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Munger and Icahn Make Oil Investing 'Easy'

If you examine the portfolio of the Daily Journal (NASDAQ:DJCO), run by Berkshire Hathaway (NYSE:BRK.A)(NYSE:BRK.B) Vice Chairman Charlie Munger (Trades, Portfolio), you will see three main stocks. In 2009, near the market bottom, Munger purchased shares of Wells Fargo (NYSE:WFC), Bank of America (NYSE:BAC) and U.S. Bancorp (USB). When Munger made these investments, most market participants were scared out of their wits and were terrified of bank stocks. When you listen to Munger talk about stocks, what you hear is a call for great patience to wait for what he calls "easy ideas" to invest in.

We believe in his theory and recently had an opportunity to buy shares of Occidental Petroleum (NYSE:OXY). Past performance is no guarantee of future success, but we will argue that buying the stock here is as easy as buying JPMorgan Chase & Co. (NYSE:JPM) in 2012 after the "whale-trade" losses, buying American Express (NYSE:AXP) in 2015 after it divorced Costco (COST) or buying Target (NYSE:TGT) in the aftermath of Amazon (AMZN) entering the grocery business.

Occidental Petroleum has provided us with three huge insider buy signals over the last two months. One of our eight criteria is strong insider ownership, preferably with recent insider purchases. First, the company outbid Chevron (NYSE:CVX) to buy Anadarko Petroleum (NYSE:APC) in a deal made up of $59 per share in cash and 0.2934 shares of Occidental stock. To finance this purchase, Warren Buffett (Trades, Portfolio), Munger and Berkshire Hathaway are providing $10 billion in the form of a preferred stock paying 8%. In addition to the preferred stock, the $10 billion came with 80 million warrants to buy the oil company at $62.50 per share.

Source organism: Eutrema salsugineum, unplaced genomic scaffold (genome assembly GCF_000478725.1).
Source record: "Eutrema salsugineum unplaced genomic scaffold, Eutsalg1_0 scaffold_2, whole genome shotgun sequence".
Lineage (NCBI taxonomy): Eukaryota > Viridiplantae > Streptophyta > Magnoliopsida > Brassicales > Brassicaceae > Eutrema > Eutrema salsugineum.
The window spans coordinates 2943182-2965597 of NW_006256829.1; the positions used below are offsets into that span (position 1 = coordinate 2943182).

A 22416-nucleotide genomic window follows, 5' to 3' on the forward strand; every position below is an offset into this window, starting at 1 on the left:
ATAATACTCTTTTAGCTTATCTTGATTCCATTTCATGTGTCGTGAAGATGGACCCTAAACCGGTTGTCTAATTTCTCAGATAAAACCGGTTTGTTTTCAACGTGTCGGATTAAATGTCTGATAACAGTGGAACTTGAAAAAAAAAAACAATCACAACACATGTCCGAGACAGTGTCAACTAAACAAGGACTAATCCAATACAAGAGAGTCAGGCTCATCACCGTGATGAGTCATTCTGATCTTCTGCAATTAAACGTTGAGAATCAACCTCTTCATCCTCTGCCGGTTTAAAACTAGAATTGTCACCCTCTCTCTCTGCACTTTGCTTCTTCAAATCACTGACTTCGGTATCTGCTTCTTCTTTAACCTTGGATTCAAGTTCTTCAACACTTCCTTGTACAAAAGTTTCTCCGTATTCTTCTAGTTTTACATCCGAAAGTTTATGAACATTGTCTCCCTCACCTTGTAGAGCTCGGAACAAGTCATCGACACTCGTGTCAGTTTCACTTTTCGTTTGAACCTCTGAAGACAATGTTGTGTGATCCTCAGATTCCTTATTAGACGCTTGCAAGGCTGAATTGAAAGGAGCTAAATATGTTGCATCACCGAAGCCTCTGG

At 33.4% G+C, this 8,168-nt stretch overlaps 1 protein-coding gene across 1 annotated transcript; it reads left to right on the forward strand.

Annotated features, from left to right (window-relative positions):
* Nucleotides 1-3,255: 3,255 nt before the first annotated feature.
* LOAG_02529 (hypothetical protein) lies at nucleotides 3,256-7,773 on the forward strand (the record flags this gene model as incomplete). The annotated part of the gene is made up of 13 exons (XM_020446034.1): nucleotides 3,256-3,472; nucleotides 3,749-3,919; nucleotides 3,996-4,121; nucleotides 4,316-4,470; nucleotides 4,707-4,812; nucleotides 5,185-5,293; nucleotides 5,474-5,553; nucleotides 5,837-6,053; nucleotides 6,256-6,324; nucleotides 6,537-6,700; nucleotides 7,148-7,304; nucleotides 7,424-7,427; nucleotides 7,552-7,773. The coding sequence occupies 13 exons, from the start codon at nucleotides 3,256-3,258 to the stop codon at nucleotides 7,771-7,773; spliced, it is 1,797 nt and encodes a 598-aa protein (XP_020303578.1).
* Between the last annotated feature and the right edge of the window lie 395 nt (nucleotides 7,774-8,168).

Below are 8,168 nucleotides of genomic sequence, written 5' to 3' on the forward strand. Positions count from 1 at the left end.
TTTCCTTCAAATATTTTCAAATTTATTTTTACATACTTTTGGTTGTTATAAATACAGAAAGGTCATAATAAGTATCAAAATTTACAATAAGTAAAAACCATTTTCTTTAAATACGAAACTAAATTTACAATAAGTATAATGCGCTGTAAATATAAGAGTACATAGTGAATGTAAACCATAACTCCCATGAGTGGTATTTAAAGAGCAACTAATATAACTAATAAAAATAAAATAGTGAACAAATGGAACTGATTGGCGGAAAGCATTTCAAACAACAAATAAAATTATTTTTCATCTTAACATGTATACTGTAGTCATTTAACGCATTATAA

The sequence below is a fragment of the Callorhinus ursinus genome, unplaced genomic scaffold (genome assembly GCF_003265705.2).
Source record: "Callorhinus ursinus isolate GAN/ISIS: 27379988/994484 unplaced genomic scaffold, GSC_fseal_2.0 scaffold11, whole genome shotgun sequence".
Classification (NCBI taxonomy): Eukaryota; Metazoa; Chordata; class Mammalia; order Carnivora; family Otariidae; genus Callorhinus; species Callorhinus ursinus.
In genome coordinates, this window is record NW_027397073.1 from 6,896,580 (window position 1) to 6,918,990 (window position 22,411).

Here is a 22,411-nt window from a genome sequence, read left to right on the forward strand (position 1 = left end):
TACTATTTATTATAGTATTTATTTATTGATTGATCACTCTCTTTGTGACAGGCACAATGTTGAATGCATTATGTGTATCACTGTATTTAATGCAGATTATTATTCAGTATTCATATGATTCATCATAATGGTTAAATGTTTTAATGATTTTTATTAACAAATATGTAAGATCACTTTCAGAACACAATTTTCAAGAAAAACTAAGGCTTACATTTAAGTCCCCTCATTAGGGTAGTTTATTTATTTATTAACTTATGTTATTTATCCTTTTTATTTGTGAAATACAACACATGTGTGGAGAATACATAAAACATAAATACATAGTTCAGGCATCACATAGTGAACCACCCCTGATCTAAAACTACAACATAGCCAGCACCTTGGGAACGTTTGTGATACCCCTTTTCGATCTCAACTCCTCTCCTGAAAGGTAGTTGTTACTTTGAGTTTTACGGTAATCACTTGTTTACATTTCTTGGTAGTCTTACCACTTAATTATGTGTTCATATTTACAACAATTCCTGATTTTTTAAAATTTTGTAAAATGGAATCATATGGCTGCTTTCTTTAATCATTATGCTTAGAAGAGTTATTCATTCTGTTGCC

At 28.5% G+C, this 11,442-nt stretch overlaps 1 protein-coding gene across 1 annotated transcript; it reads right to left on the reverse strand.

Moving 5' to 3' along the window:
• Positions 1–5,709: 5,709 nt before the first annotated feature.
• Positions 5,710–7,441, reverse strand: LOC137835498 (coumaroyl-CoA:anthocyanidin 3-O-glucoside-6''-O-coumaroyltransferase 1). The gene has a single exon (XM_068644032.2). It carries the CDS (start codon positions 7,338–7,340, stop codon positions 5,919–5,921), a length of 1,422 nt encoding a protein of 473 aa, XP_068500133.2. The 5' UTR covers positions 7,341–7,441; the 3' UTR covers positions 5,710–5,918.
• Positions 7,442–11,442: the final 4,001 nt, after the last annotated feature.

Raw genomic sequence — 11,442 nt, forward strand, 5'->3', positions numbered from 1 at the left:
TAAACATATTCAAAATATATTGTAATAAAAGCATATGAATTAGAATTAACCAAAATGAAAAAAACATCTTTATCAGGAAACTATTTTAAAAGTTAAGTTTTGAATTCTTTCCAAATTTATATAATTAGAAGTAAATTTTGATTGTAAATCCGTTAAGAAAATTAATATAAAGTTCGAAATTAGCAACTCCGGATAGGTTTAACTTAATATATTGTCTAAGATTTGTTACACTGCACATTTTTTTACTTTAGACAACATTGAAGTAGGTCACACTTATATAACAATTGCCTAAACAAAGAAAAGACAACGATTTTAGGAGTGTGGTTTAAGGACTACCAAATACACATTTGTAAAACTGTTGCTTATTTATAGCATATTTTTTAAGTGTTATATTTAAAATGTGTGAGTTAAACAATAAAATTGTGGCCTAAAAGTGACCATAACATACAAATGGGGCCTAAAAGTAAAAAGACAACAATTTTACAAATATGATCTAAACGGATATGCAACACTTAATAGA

Second, the officers and directors of Occidental made nine insider buys in the $47.80 to $49.60 per share range (see below). Separately, many officers and directors exercised options and kept their shares after the deal was announced.

Third, Carl Icahn (Trades, Portfolio), who owns 4.4% of the outstanding shares of Occidendtal, is screaming bloody murder about what he calls Buffett and Munger "taking Occidental to the cleaners." Translated into English, this means, "why did you give him dramatically better terms in his ownership of this undervalued set of assets than I got?" Icahn is a mega-successful investor and his frustration makes us salivate.

Overall, the voting machine called the stock market hates this deal because it is one value stock buying another value stock in a stock market that hates value stocks. Occidental spent the year prior to the bidding for Anadarko trading between $60 and $84 per share. Fortunately, we get to read between the lines and are conscious of how huge a point in time this is for buying into the energy business from a historical perspective. In the chart below, you can see how unloved the energy sector is in a bull market, which has been going on for 10 years.

Occidental Petroleum fits seven of our eight criteria for common stock selection, with its balance sheet strength being the only laggard. We will accept too much debt while it monetizes $10 to $15 billion of its assets in Africa, the Middle East and the U.S., as the company also applies Buffett's money to the cash part of the Anadarko acquisition. We will not collect 8% like Buffett and Munger, but we are paying dramatically less for the common stock than Berkshire would pay (and what Icahn Enterprises (IEP) paid). We also get a 6% dividend while we wait for the shares to regain favor in the stock market.

When JPMorgan suffered from the "whale trade" and the stock traded for $34.50 per share in July of 2012, two things made buying it easy. First, banks were the smallest part of the S&P 500 they had been in decades. Second, CEO Jamie Dimon bought $13 million worth of shares in the open market. I had worked with him for years in the 1990s at Smith Barney and had known him to be a straight shooter. At the time of this writing, JPMorgan shares traded around $115.39 and have pumped out copious dividends over the last seven years.